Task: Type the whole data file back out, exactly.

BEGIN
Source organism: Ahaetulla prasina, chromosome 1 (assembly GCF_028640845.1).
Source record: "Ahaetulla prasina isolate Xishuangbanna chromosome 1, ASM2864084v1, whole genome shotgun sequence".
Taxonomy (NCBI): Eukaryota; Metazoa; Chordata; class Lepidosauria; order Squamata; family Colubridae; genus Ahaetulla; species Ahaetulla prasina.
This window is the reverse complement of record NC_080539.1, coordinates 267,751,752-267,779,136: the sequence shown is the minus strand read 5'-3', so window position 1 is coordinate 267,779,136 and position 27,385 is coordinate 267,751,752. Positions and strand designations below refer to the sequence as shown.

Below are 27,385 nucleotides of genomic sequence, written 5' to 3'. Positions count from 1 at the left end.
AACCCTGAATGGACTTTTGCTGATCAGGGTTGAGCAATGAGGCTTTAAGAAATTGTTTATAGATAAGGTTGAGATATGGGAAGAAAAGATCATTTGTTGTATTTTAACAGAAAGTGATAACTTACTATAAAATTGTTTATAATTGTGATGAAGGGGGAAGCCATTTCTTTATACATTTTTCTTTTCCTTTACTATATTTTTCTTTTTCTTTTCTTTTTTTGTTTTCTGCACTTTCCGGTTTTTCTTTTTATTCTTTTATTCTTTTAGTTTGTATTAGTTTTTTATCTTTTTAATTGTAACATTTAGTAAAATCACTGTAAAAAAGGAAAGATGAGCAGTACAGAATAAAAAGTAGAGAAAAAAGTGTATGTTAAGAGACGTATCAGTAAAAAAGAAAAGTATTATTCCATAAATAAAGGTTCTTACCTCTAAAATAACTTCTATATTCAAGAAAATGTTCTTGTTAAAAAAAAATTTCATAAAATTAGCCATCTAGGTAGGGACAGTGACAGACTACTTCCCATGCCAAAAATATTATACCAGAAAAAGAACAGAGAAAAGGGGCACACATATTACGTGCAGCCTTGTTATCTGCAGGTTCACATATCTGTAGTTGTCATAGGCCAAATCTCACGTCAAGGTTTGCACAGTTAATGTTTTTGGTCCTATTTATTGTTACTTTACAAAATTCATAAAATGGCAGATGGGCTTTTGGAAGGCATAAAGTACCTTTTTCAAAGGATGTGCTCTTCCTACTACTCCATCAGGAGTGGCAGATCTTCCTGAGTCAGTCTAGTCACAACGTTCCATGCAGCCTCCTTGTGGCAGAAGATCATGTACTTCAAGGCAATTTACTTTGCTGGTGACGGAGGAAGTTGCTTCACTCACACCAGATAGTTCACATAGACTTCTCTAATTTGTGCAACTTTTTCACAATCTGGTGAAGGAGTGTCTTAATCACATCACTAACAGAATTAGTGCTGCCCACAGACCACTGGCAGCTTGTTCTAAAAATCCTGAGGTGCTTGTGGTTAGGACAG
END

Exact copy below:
Source organism: Ahaetulla prasina, chromosome 1 (assembly GCF_028640845.1).
Source record: "Ahaetulla prasina isolate Xishuangbanna chromosome 1, ASM2864084v1, whole genome shotgun sequence".
Taxonomy (NCBI): Eukaryota; Metazoa; Chordata; class Lepidosauria; order Squamata; family Colubridae; genus Ahaetulla; species Ahaetulla prasina.
This window is the reverse complement of record NC_080539.1, coordinates 267,751,752-267,779,136: the sequence shown is the minus strand read 5'-3', so window position 1 is coordinate 267,779,136 and position 27,385 is coordinate 267,751,752. Positions and strand designations below refer to the sequence as shown.

Below are 27,385 nucleotides of genomic sequence, written 5' to 3'. Positions count from 1 at the left end.
AACCCTGAATGGACTTTTGCTGATCAGGGTTGAGCAATGAGGCTTTAAGAAATTGTTTATAGATAAGGTTGAGATATGGGAAGAAAAGATCATTTGTTGTATTTTAACAGAAAGTGATAACTTACTATAAAATTGTTTATAATTGTGATGAAGGGGGAAGCCATTTCTTTATACATTTTTCTTTTCCTTTACTATATTTTTCTTTTTCTTTTCTTTTTTTGTTTTCTGCACTTTCCGGTTTTTCTTTTTATTCTTTTATTCTTTTAGTTTGTATTAGTTTTTTATCTTTTTAATTGTAACATTTAGTAAAATCACTGTAAAAAAGGAAAGATGAGCAGTACAGAATAAAAAGTAGAGAAAAAAGTGTATGTTAAGAGACGTATCAGTAAAAAAGAAAAGTATTATTCCATAAATAAAGGTTCTTACCTCTAAAATAACTTCTATATTCAAGAAAATGTTCTTGTTAAAAAAAAATTTCATAAAATTAGCCATCTAGGTAGGGACAGTGACAGACTACTTCCCATGCCAAAAATATTATACCAGAAAAAGAACAGAGAAAAGGGGCACACATATTACGTGCAGCCTTGTTATCTGCAGGTTCACATATCTGTAGTTGTCATAGGCCAAATCTCACGTCAAGGTTTGCACAGTTAATGTTTTTGGTCCTATTTATTGTTACTTTACAAAATTCATAAAATGGCAGATGGGCTTTTGGAAGGCATAAAGTACCTTTTTCAAAGGATGTGCTCTTCCTACTACTCCATCAGGAGTGGCAGATCTTCCTGAGTCAGTCTAGTCACAACGTTCCATGCAGCCTCCTTGTGGCAGAAGATCATGTACTTCAAGGCAATTTACTTTGCTGGTGACGGAGGAAGTTGCTTCACTCACACCAGATAGTTCACATAGACTTCTCTAATTTGTGCAACTTTTTCACAATCTGGTGAAGGAGTGTCTTAATCACATCACTAACAGAATTAGTGCTGCCCACAGACCACTGGCAGCTTGTTCTAAAAATCCTGAGGTGCTTGTGGTTAGGACAG